It is natural to talk about society consisting of two sectors: public and private. This derives from the notion that the government and those empowered by the government to carry out a public function are the ‘public sector’ while functions not performed by the public sector are by default the ‘private sector’.
My view is that New Zealand society consists of three sectors: public, iwi and private.
Iwi are most often categorised as occupying ‘private sector’ roles and this is probably the result of the commodification of the treaty settlement process. By reducing treaty settlements to commercial transactions, little work was done toward rectifying the cultural and social injustices suffered by Maori subsequent to signing Te Tiriti o Waitangi. [see Maria Bargh “Maori Development and Neoliberalism” in Maria Bargh (ed) Resistance: An indigenous response to Neoliberalism (Huia Press, Wellington, 2007)].
Before I discuss the three sectors, it is worthwhile outlining some of the underlying issues that prevent iwi as a third sector being acknowledged or even accepted by the wider NZ community.
There will be some reading this who will argue that categorising Iwi as a separate sector in society is racial favouritism promoting separatism and to be honest that is the kind of comment I’d expect from those motivated by those who subscribe to libertarianism or other such ideologies that place their own self-interests at the centre of any debate surrounding indigenous rights and in particular, in the case of New Zealand, Te Tiriti o Waitangi. I don’t make that comment lightly either. Those who advocate the ‘one law for all’ (OLFA) have false understandings about what is required of equality. Yes, we can have a legal system that applies to all within New Zealand’s territories, and in fact that is the system we have. The specific details of certain laws require amending for sure, to meet our treaty obligations, international obligations and in response to the needs of society. But to imply that Maori are above the law or not subject to the same law is not only misleading but is absolute nonsense created by scare mongering of the OLFA’s. If Maori were above the law and had significantly more advantages than every other New Zealander then ask yourself this: why are Maori disproportionately represented (in the negative) in all statistics relating to the socio-economic wellbeing of NZ citizens? Because the advantages espoused by the OLFA’s are a myth.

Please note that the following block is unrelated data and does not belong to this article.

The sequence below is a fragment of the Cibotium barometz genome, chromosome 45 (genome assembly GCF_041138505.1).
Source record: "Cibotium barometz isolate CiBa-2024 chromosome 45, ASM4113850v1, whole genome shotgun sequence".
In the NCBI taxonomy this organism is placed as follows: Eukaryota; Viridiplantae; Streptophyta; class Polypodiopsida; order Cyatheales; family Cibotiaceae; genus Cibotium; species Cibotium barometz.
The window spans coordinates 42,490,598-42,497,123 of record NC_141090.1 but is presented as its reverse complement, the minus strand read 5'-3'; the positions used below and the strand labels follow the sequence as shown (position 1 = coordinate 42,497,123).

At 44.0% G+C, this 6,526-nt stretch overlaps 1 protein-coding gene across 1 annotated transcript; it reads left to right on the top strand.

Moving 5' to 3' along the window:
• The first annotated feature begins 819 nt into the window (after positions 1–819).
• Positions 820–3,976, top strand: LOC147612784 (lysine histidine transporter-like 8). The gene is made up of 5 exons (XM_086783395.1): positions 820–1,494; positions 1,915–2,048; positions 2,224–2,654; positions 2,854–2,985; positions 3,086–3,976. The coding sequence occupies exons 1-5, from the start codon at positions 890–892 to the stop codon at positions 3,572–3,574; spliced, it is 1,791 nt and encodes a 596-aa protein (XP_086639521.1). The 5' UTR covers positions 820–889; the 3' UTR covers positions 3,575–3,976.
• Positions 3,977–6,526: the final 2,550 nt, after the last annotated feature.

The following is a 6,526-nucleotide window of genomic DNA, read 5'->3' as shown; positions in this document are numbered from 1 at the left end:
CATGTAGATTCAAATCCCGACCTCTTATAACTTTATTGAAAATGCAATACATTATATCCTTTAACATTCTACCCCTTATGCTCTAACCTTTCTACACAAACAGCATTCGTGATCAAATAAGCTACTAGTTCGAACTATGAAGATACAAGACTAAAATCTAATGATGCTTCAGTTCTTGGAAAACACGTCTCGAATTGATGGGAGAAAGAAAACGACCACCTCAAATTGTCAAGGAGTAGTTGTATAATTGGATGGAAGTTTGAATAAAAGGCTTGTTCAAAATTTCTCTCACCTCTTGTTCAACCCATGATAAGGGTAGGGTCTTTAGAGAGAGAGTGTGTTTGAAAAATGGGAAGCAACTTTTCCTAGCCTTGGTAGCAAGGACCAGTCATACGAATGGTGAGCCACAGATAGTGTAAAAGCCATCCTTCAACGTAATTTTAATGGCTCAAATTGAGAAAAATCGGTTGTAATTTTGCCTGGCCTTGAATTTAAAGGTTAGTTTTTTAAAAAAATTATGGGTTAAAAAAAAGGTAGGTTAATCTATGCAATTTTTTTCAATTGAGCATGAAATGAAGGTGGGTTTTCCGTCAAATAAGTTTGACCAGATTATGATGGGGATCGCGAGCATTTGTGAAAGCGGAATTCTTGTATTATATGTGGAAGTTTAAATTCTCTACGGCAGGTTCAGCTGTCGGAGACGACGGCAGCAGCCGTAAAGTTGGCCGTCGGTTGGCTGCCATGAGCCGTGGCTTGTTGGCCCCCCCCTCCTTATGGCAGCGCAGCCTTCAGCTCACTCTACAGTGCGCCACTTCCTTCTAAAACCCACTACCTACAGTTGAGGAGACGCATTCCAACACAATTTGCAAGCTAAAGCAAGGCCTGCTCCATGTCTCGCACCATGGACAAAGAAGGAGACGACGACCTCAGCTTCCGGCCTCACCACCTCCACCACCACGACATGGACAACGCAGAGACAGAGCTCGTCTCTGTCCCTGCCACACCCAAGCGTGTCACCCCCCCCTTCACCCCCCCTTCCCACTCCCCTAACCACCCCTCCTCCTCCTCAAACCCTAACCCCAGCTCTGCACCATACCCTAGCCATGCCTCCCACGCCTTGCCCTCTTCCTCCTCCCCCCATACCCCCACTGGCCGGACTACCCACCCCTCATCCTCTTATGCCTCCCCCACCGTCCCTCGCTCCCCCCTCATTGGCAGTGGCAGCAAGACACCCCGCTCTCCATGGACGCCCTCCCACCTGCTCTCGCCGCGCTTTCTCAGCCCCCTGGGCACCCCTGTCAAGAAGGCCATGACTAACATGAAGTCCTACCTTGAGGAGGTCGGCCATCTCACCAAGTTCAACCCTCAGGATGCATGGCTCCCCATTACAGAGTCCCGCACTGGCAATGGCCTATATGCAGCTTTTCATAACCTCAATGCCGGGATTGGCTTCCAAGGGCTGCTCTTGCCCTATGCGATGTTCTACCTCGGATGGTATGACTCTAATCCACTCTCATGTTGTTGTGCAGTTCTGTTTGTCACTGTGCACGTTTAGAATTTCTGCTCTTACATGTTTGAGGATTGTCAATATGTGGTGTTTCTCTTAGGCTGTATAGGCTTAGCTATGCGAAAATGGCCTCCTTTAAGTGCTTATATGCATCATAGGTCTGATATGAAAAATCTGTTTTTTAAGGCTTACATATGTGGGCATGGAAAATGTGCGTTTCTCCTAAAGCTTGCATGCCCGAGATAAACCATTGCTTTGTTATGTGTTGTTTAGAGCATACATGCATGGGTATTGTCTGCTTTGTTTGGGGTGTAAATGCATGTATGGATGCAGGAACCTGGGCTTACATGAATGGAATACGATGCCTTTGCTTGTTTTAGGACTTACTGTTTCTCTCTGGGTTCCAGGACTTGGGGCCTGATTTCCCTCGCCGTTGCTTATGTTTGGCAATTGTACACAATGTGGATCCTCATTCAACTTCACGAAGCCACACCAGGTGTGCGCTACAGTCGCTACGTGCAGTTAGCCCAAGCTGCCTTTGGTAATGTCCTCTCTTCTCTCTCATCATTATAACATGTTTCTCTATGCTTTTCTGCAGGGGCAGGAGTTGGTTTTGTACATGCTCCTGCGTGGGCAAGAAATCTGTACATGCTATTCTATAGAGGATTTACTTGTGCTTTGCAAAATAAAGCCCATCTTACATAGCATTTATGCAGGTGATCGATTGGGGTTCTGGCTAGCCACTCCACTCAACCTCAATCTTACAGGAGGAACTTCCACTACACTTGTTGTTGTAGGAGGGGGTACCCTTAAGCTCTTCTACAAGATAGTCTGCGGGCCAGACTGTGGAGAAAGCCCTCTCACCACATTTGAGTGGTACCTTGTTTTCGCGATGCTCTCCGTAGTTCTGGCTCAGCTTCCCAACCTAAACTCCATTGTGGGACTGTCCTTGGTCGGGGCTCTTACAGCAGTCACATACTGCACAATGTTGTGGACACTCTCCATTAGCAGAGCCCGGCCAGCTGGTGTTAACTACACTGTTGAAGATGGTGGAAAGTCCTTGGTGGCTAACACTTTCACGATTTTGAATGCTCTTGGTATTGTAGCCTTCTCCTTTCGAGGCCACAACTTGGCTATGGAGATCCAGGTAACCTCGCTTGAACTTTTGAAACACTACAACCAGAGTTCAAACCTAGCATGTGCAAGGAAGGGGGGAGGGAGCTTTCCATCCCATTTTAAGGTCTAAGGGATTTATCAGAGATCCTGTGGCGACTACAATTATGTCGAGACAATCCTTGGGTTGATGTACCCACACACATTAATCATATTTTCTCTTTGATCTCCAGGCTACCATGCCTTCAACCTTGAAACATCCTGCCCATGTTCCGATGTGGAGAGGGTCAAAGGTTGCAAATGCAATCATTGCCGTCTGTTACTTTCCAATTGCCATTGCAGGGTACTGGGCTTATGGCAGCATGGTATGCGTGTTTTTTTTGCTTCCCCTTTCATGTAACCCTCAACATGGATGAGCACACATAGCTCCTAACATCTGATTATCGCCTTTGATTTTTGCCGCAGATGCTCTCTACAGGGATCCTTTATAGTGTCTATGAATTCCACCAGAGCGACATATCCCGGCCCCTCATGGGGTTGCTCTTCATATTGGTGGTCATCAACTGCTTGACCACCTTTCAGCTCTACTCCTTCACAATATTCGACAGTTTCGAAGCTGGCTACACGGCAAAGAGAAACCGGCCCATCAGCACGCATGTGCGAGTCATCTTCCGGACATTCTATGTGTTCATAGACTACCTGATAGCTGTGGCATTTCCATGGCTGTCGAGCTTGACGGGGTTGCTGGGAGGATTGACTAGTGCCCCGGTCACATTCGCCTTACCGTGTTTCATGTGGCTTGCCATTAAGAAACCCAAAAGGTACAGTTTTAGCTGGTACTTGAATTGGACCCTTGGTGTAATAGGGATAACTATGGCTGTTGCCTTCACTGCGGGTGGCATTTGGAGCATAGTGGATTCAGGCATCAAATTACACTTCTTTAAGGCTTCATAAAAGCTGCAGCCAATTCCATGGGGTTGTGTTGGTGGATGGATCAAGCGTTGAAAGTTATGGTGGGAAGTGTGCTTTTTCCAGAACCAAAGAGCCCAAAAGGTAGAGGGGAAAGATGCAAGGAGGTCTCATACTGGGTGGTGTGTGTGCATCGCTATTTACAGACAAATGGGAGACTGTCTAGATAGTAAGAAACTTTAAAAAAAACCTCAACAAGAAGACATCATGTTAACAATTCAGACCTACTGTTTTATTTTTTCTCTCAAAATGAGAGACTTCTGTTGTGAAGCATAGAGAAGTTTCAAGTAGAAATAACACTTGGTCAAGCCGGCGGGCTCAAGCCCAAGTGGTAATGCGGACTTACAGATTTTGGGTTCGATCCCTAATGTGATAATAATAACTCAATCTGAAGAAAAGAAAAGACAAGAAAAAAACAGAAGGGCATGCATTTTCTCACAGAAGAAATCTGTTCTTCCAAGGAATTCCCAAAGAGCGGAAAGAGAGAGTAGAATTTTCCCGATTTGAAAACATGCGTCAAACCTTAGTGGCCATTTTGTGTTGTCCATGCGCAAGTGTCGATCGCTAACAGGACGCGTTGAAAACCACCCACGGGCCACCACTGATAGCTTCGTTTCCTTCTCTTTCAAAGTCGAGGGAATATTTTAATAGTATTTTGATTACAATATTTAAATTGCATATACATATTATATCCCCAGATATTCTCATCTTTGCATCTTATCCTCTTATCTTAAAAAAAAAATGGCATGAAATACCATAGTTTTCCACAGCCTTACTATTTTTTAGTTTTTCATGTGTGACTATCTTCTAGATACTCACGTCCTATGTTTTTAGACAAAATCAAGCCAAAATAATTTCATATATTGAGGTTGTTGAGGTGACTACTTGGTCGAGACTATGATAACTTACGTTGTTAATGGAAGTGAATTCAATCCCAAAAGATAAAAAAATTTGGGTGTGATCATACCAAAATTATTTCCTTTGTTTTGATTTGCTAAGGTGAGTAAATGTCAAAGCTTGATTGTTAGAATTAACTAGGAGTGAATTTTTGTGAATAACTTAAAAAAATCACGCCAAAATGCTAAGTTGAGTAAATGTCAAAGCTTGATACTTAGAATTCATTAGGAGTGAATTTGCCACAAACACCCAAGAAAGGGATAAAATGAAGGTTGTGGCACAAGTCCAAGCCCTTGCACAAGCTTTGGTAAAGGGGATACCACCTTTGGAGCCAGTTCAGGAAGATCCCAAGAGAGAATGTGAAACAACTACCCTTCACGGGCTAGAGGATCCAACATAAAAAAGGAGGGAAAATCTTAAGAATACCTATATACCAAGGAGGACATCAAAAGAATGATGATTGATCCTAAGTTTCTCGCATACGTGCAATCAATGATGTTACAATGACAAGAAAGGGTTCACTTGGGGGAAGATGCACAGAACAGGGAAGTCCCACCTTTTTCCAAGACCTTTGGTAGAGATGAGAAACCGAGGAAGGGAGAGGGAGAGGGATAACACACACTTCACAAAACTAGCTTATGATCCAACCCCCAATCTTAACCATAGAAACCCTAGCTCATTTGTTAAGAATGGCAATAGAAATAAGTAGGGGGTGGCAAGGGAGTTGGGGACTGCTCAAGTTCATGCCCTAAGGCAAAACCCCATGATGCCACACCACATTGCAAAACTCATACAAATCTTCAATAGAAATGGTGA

The OLFA argument is premised on the idea of equality. But equality does not mean that everyone has the ‘same’. To treat it as such is in effect to deny equality. We are not simply cutting a pie and giving everyone the same amount, and even if you take that logic we might get the same amount of the pie, but we get different pieces. Equality is more complex than the view proposed by the OLFA’s.
PIE EXAMPLE: Alf and Bill
Alf is an athlete of solid build and requires significant amounts of food to replace the energy lost during his game. Bill is in IT and leads a sedentary lifestyle, and is conscious about gaining weight due to his lack of exercise. Prima facie, it seems fair to give each of them half the pie. But by doing this, Alf does not get the replacement energy needed and Bill packs on those extra calories. So to balance this out, it makes more sense to factor in those arbitrary considerations. Therefore, it is fairer to give Alf 2/3 of the pie and Bill 1/3 so that they both benefit from their share in the pie for their own reasons.
So to translate this example into the context of this post, while it appears that Maori get more through perhaps targeted admission schemes at tertiary institutions or the Maori electorate voting, this does not mean that the rights of the general public are reduced in anyway, only that sometimes some groups will require more to meet their needs than other groups. OLFA’s suggest that these provisions for different rights are discriminatory and amount to racial favouritism and therefore promote racially based inequalities. This is not true. A good explanation of this is found in the New Zealand Bill of Rights book by Rishworth et al: